- Scruff: Pretty similar to Grindr, but Grindr tends to be more like jocks, twinks, college and headers (different categories of what you might call pretty boys). Scruff is more for like rugged guys with beards and stuff. It seems kind of less hookup-focused than Grindr, but there’s a mix of everyone on all these apps. It also shows pictures, profiles and proximity. On Grindr, you just have to message, but some people like on Scruff that you can “Woof” at people you’re interested in, which I guess is less commitment than sending a message.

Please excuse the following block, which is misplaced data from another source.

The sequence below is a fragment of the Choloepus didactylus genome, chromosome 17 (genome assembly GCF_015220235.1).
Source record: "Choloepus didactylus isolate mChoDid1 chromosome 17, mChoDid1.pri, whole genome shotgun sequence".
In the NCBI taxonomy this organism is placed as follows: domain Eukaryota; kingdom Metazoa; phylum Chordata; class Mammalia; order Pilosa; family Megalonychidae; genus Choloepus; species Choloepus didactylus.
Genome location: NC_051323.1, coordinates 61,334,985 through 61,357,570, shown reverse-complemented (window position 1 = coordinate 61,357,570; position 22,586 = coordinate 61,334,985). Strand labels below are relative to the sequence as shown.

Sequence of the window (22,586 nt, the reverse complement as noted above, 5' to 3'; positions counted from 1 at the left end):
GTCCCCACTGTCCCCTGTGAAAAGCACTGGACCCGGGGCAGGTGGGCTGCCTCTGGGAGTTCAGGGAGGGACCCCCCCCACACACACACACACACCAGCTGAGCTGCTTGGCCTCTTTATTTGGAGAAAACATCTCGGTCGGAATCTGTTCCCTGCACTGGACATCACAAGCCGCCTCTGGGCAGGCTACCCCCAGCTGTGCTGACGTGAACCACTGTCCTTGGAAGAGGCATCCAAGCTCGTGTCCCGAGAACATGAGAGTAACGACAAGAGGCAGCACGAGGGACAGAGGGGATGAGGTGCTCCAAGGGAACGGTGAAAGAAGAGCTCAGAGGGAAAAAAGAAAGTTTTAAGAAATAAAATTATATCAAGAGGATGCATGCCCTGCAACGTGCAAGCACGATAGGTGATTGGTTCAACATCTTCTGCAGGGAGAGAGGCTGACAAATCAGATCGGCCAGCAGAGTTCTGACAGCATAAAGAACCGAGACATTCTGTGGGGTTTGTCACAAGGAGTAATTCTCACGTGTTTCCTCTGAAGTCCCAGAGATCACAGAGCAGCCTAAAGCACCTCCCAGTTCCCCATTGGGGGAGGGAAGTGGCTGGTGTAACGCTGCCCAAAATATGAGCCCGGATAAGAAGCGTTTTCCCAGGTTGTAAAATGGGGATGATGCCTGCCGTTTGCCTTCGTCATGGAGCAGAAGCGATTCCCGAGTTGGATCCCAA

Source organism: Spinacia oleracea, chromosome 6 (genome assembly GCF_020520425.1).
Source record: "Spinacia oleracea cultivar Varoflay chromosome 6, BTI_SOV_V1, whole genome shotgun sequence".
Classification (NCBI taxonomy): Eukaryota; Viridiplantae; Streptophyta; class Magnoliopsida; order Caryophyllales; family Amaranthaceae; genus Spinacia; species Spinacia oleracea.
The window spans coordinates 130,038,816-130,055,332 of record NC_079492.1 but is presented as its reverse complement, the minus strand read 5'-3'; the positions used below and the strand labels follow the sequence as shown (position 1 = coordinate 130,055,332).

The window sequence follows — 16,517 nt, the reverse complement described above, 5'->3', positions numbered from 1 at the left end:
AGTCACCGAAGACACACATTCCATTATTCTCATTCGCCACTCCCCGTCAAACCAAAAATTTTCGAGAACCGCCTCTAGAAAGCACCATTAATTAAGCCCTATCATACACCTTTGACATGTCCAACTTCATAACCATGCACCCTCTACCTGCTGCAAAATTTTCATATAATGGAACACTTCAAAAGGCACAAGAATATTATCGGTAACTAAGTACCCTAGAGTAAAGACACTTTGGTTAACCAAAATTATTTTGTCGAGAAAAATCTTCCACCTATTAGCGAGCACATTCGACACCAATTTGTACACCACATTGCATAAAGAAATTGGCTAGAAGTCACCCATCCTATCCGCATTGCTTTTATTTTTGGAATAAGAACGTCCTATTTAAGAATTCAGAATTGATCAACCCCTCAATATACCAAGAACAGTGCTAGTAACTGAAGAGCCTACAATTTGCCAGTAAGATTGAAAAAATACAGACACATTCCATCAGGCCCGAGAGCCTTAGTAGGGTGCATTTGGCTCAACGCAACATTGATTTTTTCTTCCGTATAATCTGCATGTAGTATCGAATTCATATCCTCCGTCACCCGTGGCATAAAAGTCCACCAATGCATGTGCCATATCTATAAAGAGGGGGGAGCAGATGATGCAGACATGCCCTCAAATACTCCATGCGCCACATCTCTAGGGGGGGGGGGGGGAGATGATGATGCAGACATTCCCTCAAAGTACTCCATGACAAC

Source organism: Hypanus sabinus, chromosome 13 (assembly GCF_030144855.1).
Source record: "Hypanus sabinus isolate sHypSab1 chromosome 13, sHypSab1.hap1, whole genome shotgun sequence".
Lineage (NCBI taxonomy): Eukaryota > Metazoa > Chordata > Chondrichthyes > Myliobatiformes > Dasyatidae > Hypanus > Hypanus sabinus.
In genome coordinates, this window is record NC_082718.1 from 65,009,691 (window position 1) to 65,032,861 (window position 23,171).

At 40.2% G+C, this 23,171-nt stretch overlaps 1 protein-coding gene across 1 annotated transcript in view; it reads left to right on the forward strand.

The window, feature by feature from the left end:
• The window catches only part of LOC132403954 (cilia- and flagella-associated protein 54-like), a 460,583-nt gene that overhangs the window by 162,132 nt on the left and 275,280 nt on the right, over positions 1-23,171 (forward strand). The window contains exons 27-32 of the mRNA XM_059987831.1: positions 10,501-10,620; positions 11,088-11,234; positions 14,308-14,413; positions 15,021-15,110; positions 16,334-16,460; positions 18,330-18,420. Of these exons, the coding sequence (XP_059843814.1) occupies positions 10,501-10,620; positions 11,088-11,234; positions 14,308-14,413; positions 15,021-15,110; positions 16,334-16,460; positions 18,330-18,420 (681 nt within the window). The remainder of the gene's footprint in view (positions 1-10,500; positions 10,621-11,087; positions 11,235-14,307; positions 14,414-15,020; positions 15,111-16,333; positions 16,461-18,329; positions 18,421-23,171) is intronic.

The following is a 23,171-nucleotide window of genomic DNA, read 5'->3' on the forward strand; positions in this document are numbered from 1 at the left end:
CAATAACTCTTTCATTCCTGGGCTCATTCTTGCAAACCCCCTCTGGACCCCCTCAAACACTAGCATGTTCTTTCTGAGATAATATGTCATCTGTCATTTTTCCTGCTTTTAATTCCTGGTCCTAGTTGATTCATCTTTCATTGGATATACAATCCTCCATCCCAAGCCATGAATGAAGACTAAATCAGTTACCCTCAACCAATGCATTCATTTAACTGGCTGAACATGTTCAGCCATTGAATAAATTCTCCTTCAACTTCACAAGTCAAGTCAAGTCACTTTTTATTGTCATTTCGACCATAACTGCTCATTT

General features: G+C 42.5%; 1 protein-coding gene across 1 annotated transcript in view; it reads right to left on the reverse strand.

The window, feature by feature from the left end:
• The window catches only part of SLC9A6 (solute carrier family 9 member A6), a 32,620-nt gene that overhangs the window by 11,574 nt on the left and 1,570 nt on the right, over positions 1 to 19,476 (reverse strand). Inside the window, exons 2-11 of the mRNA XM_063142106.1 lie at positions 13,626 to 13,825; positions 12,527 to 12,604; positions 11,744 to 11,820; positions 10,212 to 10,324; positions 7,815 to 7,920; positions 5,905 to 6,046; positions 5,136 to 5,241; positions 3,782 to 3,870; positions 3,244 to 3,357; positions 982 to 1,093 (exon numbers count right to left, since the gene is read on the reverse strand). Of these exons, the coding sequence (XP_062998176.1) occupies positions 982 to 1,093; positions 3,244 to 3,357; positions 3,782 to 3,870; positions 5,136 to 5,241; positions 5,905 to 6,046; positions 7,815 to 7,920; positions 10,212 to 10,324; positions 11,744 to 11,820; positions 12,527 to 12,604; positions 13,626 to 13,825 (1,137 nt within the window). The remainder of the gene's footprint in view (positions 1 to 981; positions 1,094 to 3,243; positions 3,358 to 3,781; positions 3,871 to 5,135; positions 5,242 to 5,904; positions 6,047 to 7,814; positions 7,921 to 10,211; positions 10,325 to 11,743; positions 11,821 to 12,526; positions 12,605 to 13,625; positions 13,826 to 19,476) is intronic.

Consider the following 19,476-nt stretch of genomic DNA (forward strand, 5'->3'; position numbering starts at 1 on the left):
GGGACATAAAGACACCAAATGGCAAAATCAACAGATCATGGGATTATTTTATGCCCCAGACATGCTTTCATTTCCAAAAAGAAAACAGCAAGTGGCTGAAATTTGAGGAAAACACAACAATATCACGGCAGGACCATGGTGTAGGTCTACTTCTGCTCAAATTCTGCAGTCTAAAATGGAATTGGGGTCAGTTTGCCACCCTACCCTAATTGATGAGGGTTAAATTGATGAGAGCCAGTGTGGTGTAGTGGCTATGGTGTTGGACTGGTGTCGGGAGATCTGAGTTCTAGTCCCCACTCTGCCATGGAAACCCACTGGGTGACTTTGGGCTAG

Like I said, I’m definitely not an expert on gay dating. In fact, my very limited experience is probably laughable to most gay men. I’m not really that into it, because I just don’t care enough to spend a lot of time, energy or focus trying to date. I have little to offer as far as advice in this area, but still, I wish I had had even this much to go on when I first came out. I hope that these experiences can help someone out there who’s in a position similar to mine. Good luck.